U.S. Trade Representative Robert Lighthizer capped the last session by chastising Mexico and Canada for balking at certain demands — it was the U.S. that sought the extension, according to two government officials familiar with the proceedings who spoke on condition of anonymity. The most contentious U.S. demands are on dairyautomotive content, dispute panels, government procurement and a sunset clause.

Mexico is warning talks could impact immigration cooperation with the U.S., while Canada is effectively holding up the Trans Pacific partnership — a deal Trump quit, that was also effectively a Nafta update — as it pushes for improvements. Lighthizer has complained that Mexico and Canada aren’t agreeing to what was already in TPP.

 One government official said Nafta negotiations this week are expected to focus on smaller issues related to modernizing the deal, and the thorniest discussions will be put off until later rounds. Many observers expect the same.

“Instructions are ‘let’s keep the ball moving, let’s not have fireworks,’” said Welles Orr, a former assistant U.S. Trade Representative under George H. W. Bush who is now a senior international trade adviser in law firm Miller & Chevalier’s international trade practice in Washington. U.S. lawmakers are fully focused on tax reform and that’s left little bandwidth to push quickly for a Nafta deal, Orr said.

He expects a handful of deals “on noncontroversial items to at least keep the pace of negotiations going and so that they can at least claim they’re making progress.”

‘Litmus Test’

Nafta covers more than $1 trillion a year in trade and government officials have described essentially two sets of negotiations — one focused on modernizing a 23-year-old agreement for an Internet era, and another where Mexico and Canada essentially rejected high-profile U.S. demands on subjects that bear Trump’s finger prints, like dairy and autos.

The negotiations, which started in August, cover 28 areas of trade. The countries have so far reached substantially or fully completed deals on chapters covering competition rules and small- and medium-sized enterprises. Chief negotiators are expected to arrive Friday and the ministers — Lighthizer, Chrystia Freeland and Ildefonso Guajardo — will join next week. A spokeswoman for Lighthizer declined to discuss the upcoming round.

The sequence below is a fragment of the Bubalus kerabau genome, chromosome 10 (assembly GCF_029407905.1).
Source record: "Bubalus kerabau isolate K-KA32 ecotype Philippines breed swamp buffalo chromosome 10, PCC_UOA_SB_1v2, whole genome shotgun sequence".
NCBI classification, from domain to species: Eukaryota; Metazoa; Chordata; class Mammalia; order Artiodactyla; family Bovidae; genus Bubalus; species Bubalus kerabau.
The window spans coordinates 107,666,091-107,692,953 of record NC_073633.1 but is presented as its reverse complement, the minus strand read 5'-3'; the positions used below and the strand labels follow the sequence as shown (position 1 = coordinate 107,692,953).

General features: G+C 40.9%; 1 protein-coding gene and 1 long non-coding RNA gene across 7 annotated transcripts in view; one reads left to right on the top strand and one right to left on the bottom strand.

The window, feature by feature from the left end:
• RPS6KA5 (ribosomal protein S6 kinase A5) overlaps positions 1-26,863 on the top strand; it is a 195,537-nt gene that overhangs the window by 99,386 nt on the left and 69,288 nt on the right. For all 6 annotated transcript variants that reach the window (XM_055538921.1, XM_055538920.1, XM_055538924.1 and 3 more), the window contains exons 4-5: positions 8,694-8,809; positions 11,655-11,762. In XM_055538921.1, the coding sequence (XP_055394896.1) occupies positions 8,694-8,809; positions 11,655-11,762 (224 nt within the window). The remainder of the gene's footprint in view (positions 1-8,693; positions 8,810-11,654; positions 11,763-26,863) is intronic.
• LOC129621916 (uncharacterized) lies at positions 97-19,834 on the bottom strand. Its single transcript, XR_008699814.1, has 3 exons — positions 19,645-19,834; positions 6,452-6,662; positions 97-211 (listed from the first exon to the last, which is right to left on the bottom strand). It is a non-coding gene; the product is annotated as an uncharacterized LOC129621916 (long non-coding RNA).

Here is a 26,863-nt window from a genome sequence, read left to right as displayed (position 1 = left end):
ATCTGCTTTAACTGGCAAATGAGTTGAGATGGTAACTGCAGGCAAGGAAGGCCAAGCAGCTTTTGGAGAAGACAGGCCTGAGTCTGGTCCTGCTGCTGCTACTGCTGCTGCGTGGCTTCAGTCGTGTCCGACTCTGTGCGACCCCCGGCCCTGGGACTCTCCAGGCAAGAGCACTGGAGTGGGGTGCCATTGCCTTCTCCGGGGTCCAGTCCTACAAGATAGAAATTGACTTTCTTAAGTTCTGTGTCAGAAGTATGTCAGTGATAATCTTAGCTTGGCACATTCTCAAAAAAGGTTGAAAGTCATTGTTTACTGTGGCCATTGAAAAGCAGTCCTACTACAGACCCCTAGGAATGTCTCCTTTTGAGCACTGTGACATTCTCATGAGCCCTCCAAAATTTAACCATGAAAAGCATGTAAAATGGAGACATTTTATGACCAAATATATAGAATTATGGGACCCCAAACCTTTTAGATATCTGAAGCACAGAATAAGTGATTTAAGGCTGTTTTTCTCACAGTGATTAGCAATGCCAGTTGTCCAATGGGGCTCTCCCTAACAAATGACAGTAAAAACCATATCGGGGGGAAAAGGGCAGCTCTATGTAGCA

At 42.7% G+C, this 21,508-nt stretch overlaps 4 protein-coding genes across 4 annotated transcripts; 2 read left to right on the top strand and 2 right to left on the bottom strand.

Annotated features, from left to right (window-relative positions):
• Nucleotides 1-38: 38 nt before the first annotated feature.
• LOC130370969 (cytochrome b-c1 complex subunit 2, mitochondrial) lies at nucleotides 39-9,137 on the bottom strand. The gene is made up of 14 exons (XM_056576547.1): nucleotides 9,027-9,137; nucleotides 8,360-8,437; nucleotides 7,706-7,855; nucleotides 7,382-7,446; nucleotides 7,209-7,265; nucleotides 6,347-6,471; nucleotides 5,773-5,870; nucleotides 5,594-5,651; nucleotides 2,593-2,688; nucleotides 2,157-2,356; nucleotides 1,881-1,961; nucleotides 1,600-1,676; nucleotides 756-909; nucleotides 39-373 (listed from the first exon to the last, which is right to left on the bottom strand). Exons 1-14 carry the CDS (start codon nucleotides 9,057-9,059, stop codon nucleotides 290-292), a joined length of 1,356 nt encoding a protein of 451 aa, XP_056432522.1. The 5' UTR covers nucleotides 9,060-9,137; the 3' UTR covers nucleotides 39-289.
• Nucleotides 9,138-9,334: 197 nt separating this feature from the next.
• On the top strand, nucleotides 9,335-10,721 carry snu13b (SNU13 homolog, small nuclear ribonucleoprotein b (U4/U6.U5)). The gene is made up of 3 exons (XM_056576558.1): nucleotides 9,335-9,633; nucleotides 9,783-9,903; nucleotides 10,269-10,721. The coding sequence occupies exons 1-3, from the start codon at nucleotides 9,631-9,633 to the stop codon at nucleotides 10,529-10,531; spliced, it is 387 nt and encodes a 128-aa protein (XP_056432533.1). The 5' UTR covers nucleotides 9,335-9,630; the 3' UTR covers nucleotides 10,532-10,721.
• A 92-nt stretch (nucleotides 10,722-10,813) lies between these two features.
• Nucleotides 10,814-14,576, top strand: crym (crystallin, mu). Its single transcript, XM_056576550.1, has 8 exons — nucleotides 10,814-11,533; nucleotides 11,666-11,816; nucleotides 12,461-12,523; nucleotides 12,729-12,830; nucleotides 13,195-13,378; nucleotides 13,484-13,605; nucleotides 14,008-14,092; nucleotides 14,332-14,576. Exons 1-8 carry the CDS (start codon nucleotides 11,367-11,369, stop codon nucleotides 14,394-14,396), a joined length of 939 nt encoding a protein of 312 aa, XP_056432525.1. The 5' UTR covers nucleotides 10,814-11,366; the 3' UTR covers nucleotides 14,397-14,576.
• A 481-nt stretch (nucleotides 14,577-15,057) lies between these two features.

Canada and Mexico are the first- and second-largest buyers of U.S. goods, but the U.S. still has a $53.1 billion merchandise trade deficit with Mexico through September of this year, and a shortfall of $12.4 billion with Canada. Trump has regularly criticized trade deficits and wants to reduce them; Canada and Mexico have said they’re not the best way to measure the success of a trade agreement.

“Nafta has become kind of a litmus test of U.S trade intentions” for other U.S. trading partners in Asia and Europe, said Colin Robertson, senior adviser at the Dentons LLP law firm and a former Canadian diplomat. The U.S. demands signal they’re seeking “a substantial redo” of a pact, and those kinds of negotiations typically take years, he said.

Remove Exports

The willingness to fight in public was obvious at the last round. Lighthizer said he was “surprised and disappointed by the resistance to change,” while Guajardo said Mexico has limits to what it can accept. Canada’s Freeland criticized a “winner-take-all mindset.” While Canada and Mexico may be able to compromise, the real question is whether the U.S. can too.

“What they’re asking of the Canadians and Mexicans is to take away their exports,” said Chad Bown, senior fellow at the Peterson Institute for International Economics. “It’s really back to the Trump administration to decide for itself how serious they are about those proposals. If they are serious about them, I don’t see a serious outcome.”